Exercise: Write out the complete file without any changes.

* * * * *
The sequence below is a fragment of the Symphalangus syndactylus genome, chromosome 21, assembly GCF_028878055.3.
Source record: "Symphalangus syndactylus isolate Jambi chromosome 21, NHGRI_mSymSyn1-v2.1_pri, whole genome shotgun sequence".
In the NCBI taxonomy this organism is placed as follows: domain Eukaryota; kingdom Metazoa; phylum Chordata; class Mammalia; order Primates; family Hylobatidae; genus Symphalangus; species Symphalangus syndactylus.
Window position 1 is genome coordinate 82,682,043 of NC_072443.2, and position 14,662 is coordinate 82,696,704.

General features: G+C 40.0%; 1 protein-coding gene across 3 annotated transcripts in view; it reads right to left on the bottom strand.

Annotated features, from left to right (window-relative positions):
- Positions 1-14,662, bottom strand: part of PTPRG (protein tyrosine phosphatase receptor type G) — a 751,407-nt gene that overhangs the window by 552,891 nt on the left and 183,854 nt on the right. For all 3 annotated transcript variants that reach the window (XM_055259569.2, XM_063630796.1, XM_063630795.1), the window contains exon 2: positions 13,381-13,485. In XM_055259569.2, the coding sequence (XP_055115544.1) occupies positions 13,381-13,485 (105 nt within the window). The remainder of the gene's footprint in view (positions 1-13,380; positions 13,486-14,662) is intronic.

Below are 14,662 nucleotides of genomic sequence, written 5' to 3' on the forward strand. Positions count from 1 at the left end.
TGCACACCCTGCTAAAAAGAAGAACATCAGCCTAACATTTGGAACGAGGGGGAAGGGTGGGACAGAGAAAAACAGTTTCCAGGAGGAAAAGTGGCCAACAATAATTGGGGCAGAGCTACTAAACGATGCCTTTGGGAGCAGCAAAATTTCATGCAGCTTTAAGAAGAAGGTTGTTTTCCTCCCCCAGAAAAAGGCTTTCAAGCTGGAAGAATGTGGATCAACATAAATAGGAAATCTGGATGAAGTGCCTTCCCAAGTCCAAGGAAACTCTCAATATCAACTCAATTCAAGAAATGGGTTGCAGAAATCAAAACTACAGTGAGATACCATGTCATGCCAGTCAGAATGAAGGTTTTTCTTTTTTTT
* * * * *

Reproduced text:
The sequence below is a fragment of the Symphalangus syndactylus genome, chromosome 21, assembly GCF_028878055.3.
Source record: "Symphalangus syndactylus isolate Jambi chromosome 21, NHGRI_mSymSyn1-v2.1_pri, whole genome shotgun sequence".
In the NCBI taxonomy this organism is placed as follows: domain Eukaryota; kingdom Metazoa; phylum Chordata; class Mammalia; order Primates; family Hylobatidae; genus Symphalangus; species Symphalangus syndactylus.
Window position 1 is genome coordinate 82,682,043 of NC_072443.2, and position 14,662 is coordinate 82,696,704.

General features: G+C 40.0%; 1 protein-coding gene across 3 annotated transcripts in view; it reads right to left on the bottom strand.

Annotated features, from left to right (window-relative positions):
- Positions 1-14,662, bottom strand: part of PTPRG (protein tyrosine phosphatase receptor type G) — a 751,407-nt gene that overhangs the window by 552,891 nt on the left and 183,854 nt on the right. For all 3 annotated transcript variants that reach the window (XM_055259569.2, XM_063630796.1, XM_063630795.1), the window contains exon 2: positions 13,381-13,485. In XM_055259569.2, the coding sequence (XP_055115544.1) occupies positions 13,381-13,485 (105 nt within the window). The remainder of the gene's footprint in view (positions 1-13,380; positions 13,486-14,662) is intronic.

Below are 14,662 nucleotides of genomic sequence, written 5' to 3' on the forward strand. Positions count from 1 at the left end.
TGCACACCCTGCTAAAAAGAAGAACATCAGCCTAACATTTGGAACGAGGGGGAAGGGTGGGACAGAGAAAAACAGTTTCCAGGAGGAAAAGTGGCCAACAATAATTGGGGCAGAGCTACTAAACGATGCCTTTGGGAGCAGCAAAATTTCATGCAGCTTTAAGAAGAAGGTTGTTTTCCTCCCCCAGAAAAAGGCTTTCAAGCTGGAAGAATGTGGATCAACATAAATAGGAAATCTGGATGAAGTGCCTTCCCAAGTCCAAGGAAACTCTCAATATCAACTCAATTCAAGAAATGGGTTGCAGAAATCAAAACTACAGTGAGATACCATGTCATGCCAGTCAGAATGAAGGTTTTTCTTTTTTTT